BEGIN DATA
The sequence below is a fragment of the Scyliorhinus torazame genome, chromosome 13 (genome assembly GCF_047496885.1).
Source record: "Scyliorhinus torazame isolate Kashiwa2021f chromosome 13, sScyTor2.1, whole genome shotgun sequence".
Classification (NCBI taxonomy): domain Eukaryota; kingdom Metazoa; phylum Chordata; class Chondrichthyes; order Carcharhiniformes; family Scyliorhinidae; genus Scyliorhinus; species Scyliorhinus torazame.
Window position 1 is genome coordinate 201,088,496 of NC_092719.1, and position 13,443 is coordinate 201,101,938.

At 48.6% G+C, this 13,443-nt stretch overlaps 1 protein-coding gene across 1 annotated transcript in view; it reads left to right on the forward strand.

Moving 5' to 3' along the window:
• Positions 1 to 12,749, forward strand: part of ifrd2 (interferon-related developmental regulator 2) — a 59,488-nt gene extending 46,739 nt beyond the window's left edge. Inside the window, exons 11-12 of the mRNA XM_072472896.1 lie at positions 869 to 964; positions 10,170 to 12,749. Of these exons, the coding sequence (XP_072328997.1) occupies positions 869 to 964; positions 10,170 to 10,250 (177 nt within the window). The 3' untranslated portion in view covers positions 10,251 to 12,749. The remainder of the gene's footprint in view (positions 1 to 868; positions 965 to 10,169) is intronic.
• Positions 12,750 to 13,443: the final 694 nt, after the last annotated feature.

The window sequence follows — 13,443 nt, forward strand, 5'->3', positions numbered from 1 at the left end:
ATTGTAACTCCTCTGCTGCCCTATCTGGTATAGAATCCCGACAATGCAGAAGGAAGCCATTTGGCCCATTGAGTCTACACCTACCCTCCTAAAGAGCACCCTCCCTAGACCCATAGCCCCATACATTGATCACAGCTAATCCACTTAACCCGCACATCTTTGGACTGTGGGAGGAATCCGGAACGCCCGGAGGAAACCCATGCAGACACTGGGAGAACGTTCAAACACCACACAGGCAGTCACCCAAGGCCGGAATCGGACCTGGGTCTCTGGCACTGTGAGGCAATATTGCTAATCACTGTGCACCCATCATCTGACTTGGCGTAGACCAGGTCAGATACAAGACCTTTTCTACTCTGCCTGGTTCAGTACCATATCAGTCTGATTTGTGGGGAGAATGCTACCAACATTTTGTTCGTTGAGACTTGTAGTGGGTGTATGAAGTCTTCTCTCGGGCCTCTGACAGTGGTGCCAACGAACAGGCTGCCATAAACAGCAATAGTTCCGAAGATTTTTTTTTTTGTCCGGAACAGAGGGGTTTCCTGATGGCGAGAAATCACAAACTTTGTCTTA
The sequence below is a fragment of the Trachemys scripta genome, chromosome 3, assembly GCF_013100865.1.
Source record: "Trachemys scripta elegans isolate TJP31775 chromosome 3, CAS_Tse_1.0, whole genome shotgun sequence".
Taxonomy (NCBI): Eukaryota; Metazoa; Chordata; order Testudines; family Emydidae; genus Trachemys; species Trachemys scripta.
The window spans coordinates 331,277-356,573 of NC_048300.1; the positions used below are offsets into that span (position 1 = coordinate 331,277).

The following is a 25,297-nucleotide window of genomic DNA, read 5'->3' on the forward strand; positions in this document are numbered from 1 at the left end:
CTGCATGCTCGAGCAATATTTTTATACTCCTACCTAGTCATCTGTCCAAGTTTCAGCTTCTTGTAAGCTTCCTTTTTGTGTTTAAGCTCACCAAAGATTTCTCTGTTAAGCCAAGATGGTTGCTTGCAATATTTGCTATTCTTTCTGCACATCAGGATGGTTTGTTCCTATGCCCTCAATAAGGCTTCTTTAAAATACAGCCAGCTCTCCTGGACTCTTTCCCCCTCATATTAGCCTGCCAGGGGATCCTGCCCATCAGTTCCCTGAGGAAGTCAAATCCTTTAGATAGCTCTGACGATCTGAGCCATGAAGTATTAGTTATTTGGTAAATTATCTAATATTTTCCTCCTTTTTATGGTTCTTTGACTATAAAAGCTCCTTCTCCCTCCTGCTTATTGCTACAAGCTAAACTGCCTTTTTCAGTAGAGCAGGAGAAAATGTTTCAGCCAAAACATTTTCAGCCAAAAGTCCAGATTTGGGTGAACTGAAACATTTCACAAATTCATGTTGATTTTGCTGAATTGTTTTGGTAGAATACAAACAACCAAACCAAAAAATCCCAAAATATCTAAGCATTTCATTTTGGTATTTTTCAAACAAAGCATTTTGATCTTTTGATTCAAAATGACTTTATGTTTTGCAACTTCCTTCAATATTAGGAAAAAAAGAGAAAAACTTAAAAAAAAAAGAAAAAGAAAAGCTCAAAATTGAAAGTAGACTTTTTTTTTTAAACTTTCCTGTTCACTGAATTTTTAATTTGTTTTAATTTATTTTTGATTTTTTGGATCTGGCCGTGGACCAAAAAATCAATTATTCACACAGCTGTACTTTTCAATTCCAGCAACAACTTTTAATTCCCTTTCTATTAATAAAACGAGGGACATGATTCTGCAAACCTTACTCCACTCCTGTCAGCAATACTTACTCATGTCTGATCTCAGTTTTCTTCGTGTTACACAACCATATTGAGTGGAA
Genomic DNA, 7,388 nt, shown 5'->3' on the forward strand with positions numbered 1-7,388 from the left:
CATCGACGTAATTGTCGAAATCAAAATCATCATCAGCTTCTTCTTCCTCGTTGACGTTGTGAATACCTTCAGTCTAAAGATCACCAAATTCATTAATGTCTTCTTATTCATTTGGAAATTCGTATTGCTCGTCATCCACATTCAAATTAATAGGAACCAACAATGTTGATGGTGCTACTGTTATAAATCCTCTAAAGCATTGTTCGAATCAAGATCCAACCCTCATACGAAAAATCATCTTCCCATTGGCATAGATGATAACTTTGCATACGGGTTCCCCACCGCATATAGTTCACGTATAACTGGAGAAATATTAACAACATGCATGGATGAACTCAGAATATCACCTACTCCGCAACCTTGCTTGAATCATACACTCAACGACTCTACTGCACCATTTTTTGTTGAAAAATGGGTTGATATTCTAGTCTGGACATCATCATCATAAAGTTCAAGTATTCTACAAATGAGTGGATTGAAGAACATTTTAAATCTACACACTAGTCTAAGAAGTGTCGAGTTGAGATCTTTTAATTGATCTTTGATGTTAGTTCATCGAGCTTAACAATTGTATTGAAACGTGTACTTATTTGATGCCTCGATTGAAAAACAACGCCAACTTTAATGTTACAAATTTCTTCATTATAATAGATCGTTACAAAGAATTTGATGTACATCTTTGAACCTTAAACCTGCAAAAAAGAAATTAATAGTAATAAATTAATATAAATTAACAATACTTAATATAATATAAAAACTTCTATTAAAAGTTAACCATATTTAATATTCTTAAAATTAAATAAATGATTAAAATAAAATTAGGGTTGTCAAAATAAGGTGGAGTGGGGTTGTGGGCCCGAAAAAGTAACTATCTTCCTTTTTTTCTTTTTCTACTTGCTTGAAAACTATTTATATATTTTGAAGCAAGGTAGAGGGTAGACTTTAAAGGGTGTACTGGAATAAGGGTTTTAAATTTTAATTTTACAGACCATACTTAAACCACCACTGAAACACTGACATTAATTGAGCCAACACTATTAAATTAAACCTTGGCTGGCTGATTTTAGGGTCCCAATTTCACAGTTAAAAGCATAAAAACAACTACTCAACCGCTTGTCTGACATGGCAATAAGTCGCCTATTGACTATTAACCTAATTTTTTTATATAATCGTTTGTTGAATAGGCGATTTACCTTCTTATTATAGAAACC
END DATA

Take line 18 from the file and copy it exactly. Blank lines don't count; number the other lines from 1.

CATCGACGTAATTGTCGAAATCAAAATCATCATCAGCTTCTTCTTCCTCGTTGACGTTGTGAATACCTTCAGTCTAAAGATCACCAAATTCATTAATGTCTTCTTATTCATTTGGAAATTCGTATTGCTCGTCATCCACATTCAAATTAATAGGAACCAACAATGTTGATGGTGCTACTGTTATAAATCCTCTAAAGCATTGTTCGAATCAAGATCCAACCCTCATACGAAAAATCATCTTCCCATTGGCATAGATGATAACTTTGCATACGGGTTCCCCACCGCATATAGTTCACGTATAACTGGAGAAATATTAACAACATGCATGGATGAACTCAGAATATCACCTACTCCGCAACCTTGCTTGAATCATACACTCAACGACTCTACTGCACCATTTTTTGTTGAAAAATGGGTTGATATTCTAGTCTGGACATCATCATCATAAAGTTCAAGTATTCTACAAATGAGTGGATTGAAGAACATTTTAAATCTACACACTAGTCTAAGAAGTGTCGAGTTGAGATCTTTTAATTGATCTTTGATGTTAGTTCATCGAGCTTAACAATTGTATTGAAACGTGTACTTATTTGATGCCTCGATTGAAAAACAACGCCAACTTTAATGTTACAAATTTCTTCATTATAATAGATCGTTACAAAGAATTTGATGTACATCTTTGAACCTTAAACCTGCAAAAAAGAAATTAATAGTAATAAATTAATATAAATTAACAATACTTAATATAATATAAAAACTTCTATTAAAAGTTAACCATATTTAATATTCTTAAAATTAAATAAATGATTAAAATAAAATTAGGGTTGTCAAAATAAGGTGGAGTGGGGTTGTGGGCCCGAAAAAGTAACTATCTTCCTTTTTTTCTTTTTCTACTTGCTTGAAAACTATTTATATATTTTGAAGCAAGGTAGAGGGTAGACTTTAAAGGGTGTACTGGAATAAGGGTTTTAAATTTTAATTTTACAGACCATACTTAAACCACCACTGAAACACTGACATTAATTGAGCCAACACTATTAAATTAAACCTTGGCTGGCTGATTTTAGGGTCCCAATTTCACAGTTAAAAGCATAAAAACAACTACTCAACCGCTTGTCTGACATGGCAATAAGTCGCCTATTGACTATTAACCTAATTTTTTTATATAATCGTTTGTTGAATAGGCGATTTACCTTCTTATTATAGAAACC